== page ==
It was an amazing coup. All the more amazing given the two bothers knew very little about Germany. According to Brian, they applied a deceptively simple rule of thumb; if something is for sale in a top city at significantly less than it cost to build, it is a deal.

 

Germany to Ireland

Another “secret” is to “do things where there are people,” he adds. And the last piece of the jigsaw was the decision to manage their own properties, which they now do in the UK and Ireland as well.

“We started managing our own properties, so there wasn’t a penny wasted. If you have an office block half empty, unless you are doing your own management, it’s costing you a fortune,” he says.

Having timed the move from the UK to Germany to near perfection the Comer brothers look like they may have done the same thing again, this time shifting focus from Germany to Ireland.

Germany was starting to look expensive in 2007 and 2008 while value – in terms of price versus build cost – was to be had in Ireland, says Brian. “We figured out that Ireland was fundamentally a very good country and things were way below build cost and we thought things were such good value we had to buy them,” he explains.

Their first purchase – and one of the first post crash deals of scale – was the Sentinel building in Sandyford. “We got it for €850,000 which was for nothing. The planning permission would have cost more,” he says.

More Irish purchases followed and they have assembled a large Irish portfolio including the former Veterinary College site in Ballsbridge, bought for €22.5 million in June last year. It previously changed hands for €171.5 million. Prior to that they paid Nama €75 million for the Gemini portfolio which included 640 apartments in Dublin and Cork and the 48-bedroom Glashaus hotel in Tallaght. They also bought the Palmerstown House estate and golf course with 688 acres on the Dublin- Kildare border for about€8 million.

Always the same mantra applied. Buy below build cost and near people. “It doesn’t always work, but anything we bought in Ireland has nearly doubled in value already,” claims Brian.

They are still looking to buy in Ireland but find themselves being out bid a lot of the time. He sidesteps a question about a bubble forming in Irish property but makes the point that prices are near boom time levels is some areas.

It sounds like another exit and entry is on the cards.

Comer Group is a private company. Its assets are reported to be in the region of £2 billion. Brian is reluctant to talk about just how successful the business is in financial terms. But its clearly successful enough for it to be worth the two men’s while to move their places of residency to Monaco.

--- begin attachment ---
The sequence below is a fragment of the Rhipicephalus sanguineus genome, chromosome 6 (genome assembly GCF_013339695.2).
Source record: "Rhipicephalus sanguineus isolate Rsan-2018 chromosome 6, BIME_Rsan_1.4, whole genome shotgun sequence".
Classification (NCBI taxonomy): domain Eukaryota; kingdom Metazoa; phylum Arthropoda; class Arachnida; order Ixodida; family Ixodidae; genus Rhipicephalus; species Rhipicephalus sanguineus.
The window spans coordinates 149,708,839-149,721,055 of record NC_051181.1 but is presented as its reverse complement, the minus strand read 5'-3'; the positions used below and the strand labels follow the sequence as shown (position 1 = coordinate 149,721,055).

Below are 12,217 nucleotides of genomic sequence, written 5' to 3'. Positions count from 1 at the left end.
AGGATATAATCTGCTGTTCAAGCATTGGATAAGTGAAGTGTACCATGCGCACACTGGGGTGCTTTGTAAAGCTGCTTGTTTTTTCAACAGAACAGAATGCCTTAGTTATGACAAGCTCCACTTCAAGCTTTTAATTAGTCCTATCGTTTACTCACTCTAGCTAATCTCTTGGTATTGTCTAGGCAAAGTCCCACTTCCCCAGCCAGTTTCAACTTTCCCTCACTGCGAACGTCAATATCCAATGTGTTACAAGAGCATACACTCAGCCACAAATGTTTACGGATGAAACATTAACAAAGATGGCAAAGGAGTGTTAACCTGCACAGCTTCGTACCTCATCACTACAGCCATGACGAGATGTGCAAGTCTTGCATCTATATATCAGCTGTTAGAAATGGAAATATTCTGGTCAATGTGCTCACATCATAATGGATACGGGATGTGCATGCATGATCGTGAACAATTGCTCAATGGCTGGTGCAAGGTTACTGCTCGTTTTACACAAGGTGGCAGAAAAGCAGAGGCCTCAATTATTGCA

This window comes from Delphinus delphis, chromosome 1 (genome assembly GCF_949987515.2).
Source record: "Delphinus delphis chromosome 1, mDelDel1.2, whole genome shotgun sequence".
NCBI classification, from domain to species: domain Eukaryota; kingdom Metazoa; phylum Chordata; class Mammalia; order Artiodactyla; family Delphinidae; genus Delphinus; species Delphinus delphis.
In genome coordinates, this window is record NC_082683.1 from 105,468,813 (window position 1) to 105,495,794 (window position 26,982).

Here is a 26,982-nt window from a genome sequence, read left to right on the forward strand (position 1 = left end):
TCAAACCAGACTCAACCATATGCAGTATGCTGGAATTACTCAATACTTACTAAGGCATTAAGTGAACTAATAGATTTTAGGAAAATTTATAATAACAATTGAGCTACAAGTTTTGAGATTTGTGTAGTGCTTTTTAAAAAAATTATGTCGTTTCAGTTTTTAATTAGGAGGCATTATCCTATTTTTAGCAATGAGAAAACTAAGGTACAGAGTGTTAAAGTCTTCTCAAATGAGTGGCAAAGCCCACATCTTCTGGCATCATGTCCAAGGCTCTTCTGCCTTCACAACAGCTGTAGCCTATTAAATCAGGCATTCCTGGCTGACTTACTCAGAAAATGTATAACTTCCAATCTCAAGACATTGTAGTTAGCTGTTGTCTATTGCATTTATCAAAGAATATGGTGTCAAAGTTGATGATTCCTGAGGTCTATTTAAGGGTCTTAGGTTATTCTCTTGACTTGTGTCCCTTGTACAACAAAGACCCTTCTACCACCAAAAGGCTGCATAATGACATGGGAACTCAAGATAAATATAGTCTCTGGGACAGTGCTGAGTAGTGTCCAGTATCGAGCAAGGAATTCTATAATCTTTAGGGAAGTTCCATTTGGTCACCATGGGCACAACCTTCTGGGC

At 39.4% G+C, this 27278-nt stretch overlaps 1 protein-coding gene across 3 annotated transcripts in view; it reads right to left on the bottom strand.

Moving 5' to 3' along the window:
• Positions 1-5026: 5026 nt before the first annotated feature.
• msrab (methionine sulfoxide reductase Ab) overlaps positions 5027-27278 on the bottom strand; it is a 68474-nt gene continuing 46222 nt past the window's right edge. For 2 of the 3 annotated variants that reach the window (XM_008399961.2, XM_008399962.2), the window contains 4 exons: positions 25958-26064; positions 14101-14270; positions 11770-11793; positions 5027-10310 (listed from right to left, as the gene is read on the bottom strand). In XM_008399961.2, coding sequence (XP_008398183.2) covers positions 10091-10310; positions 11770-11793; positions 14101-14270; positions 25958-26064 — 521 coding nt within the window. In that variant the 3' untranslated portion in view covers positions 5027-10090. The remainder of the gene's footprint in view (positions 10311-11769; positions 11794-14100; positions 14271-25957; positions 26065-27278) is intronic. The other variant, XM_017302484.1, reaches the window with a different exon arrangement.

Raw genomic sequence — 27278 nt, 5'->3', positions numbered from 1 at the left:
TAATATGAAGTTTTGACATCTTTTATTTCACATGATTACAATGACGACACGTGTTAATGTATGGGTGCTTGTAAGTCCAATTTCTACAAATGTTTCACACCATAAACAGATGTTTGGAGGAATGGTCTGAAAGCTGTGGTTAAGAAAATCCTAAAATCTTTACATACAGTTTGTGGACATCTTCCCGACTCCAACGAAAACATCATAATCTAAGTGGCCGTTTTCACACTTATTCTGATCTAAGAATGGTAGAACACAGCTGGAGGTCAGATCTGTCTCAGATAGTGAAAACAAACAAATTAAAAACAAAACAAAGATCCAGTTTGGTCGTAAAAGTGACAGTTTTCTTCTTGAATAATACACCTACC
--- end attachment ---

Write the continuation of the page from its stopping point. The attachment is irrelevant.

It may make sense from the point of view of tax but the Monte Carlo lifestyle has limited appeal for him, he says. “It’s grand for a short time. But it gets a bit much.”

 

Family business

He spends most of his time in the UK where has turned a nine-hole golf course in New Gate Street village in Hertfordhsire into his home. Most mornings he is in the London office at 6am or 7am. He looks after the business in the UK and Luke is responsible for Germany. Both are involved in any big deal.

Their children work in the business. Two of Brian’s daughters Caroline and Jessica look after sales and lettings in the UK, whilst two of Luke’s sons, Luke Jnr and Barry also work for the company. Barry looks after their Irish interests.

Luke spends more time in Monaco, but according to his brother is not overly enamoured by it either. “He is not the flamboyant type.”

They are still very much a team after all these years and are joint entrants in this year’s EY Entrepreneur of the Year programme which has brought Brian to Seattle for this year’s finalists retreat.

How would he describe his relationship with his brother over the past five decades? “We bounced off each other. He was good at certain things and I was good at certain thing s and we made a good team,” he says.

He struggles to explain the difference. “I think I have good people skills. Now, Luke’s not bad either. Luke is very good at spotting deals,” he responds before deflecting the question.

“Obviously, we were brilliant plasterers,” he says with a smile.

It’s a humorous nod to the root of their success and an acknowledgement of the importance of their fraternal bond.

“We could do everything ourselves.We opened a show flat within two weeks of starting on site in London once. We were working to two or three in the morning. If you were depending on someone else it probably would not have happened.”

 

CV: BRIAN COMER

Name: Brian Comer

Job: Chairman and founder along with his older brother Luke of the Comer Group, a UK based construction and development company with assets of €2 billion

Age: 54

Education: Left school in his teens to become an apprentice plasterer

Something you might expect: He is tax resident in Monaco and golf is his passion

Something that might surprise you: He played minor football for Galway and bought a nine-hole golf course in Hertfordshire that he turned into a family home